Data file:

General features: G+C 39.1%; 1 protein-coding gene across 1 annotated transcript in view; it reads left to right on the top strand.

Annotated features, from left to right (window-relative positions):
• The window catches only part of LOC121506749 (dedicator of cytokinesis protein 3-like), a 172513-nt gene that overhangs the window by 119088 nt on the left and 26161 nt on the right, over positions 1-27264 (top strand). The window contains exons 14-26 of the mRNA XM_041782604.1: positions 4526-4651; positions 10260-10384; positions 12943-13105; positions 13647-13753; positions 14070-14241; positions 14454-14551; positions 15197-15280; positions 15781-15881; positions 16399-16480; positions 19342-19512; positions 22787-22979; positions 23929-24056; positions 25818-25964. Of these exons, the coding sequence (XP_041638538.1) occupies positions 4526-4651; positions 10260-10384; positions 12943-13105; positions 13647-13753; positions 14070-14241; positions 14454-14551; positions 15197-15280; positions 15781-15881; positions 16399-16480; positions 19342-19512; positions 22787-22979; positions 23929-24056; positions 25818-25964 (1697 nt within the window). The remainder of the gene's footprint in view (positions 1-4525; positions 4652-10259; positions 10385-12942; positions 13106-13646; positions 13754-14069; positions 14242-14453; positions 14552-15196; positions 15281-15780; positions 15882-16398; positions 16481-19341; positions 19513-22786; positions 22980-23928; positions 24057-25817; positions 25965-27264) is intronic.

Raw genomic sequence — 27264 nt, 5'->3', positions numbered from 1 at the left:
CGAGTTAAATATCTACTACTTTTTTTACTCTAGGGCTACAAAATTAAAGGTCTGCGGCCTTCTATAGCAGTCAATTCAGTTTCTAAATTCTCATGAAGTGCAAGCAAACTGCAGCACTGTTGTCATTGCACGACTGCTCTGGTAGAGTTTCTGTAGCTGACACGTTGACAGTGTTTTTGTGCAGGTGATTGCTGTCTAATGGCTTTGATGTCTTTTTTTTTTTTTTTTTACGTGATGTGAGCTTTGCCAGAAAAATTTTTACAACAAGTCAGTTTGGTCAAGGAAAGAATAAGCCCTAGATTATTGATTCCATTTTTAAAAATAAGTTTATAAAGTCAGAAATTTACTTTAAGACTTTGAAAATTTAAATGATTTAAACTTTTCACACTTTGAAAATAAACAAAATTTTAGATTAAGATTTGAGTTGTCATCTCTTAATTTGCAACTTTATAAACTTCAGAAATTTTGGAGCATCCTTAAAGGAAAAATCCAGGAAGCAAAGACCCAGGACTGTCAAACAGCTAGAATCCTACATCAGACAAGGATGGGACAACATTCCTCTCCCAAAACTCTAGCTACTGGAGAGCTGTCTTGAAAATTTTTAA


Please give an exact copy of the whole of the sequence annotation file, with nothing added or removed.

General features: G+C 39.1%; 1 protein-coding gene across 1 annotated transcript in view; it reads left to right on the top strand.

Annotated features, from left to right (window-relative positions):
• The window catches only part of LOC121506749 (dedicator of cytokinesis protein 3-like), a 172513-nt gene that overhangs the window by 119088 nt on the left and 26161 nt on the right, over positions 1-27264 (top strand). The window contains exons 14-26 of the mRNA XM_041782604.1: positions 4526-4651; positions 10260-10384; positions 12943-13105; positions 13647-13753; positions 14070-14241; positions 14454-14551; positions 15197-15280; positions 15781-15881; positions 16399-16480; positions 19342-19512; positions 22787-22979; positions 23929-24056; positions 25818-25964. Of these exons, the coding sequence (XP_041638538.1) occupies positions 4526-4651; positions 10260-10384; positions 12943-13105; positions 13647-13753; positions 14070-14241; positions 14454-14551; positions 15197-15280; positions 15781-15881; positions 16399-16480; positions 19342-19512; positions 22787-22979; positions 23929-24056; positions 25818-25964 (1697 nt within the window). The remainder of the gene's footprint in view (positions 1-4525; positions 4652-10259; positions 10385-12942; positions 13106-13646; positions 13754-14069; positions 14242-14453; positions 14552-15196; positions 15281-15780; positions 15882-16398; positions 16481-19341; positions 19513-22786; positions 22980-23928; positions 24057-25817; positions 25965-27264) is intronic.

Raw genomic sequence — 27264 nt, 5'->3', positions numbered from 1 at the left:
CGAGTTAAATATCTACTACTTTTTTTACTCTAGGGCTACAAAATTAAAGGTCTGCGGCCTTCTATAGCAGTCAATTCAGTTTCTAAATTCTCATGAAGTGCAAGCAAACTGCAGCACTGTTGTCATTGCACGACTGCTCTGGTAGAGTTTCTGTAGCTGACACGTTGACAGTGTTTTTGTGCAGGTGATTGCTGTCTAATGGCTTTGATGTCTTTTTTTTTTTTTTTTTACGTGATGTGAGCTTTGCCAGAAAAATTTTTACAACAAGTCAGTTTGGTCAAGGAAAGAATAAGCCCTAGATTATTGATTCCATTTTTAAAAATAAGTTTATAAAGTCAGAAATTTACTTTAAGACTTTGAAAATTTAAATGATTTAAACTTTTCACACTTTGAAAATAAACAAAATTTTAGATTAAGATTTGAGTTGTCATCTCTTAATTTGCAACTTTATAAACTTCAGAAATTTTGGAGCATCCTTAAAGGAAAAATCCAGGAAGCAAAGACCCAGGACTGTCAAACAGCTAGAATCCTACATCAGACAAGGATGGGACAACATTCCTCTCCCAAAACTCTAGCTACTGGAGAGCTGTCTTGAAAATTTTTAA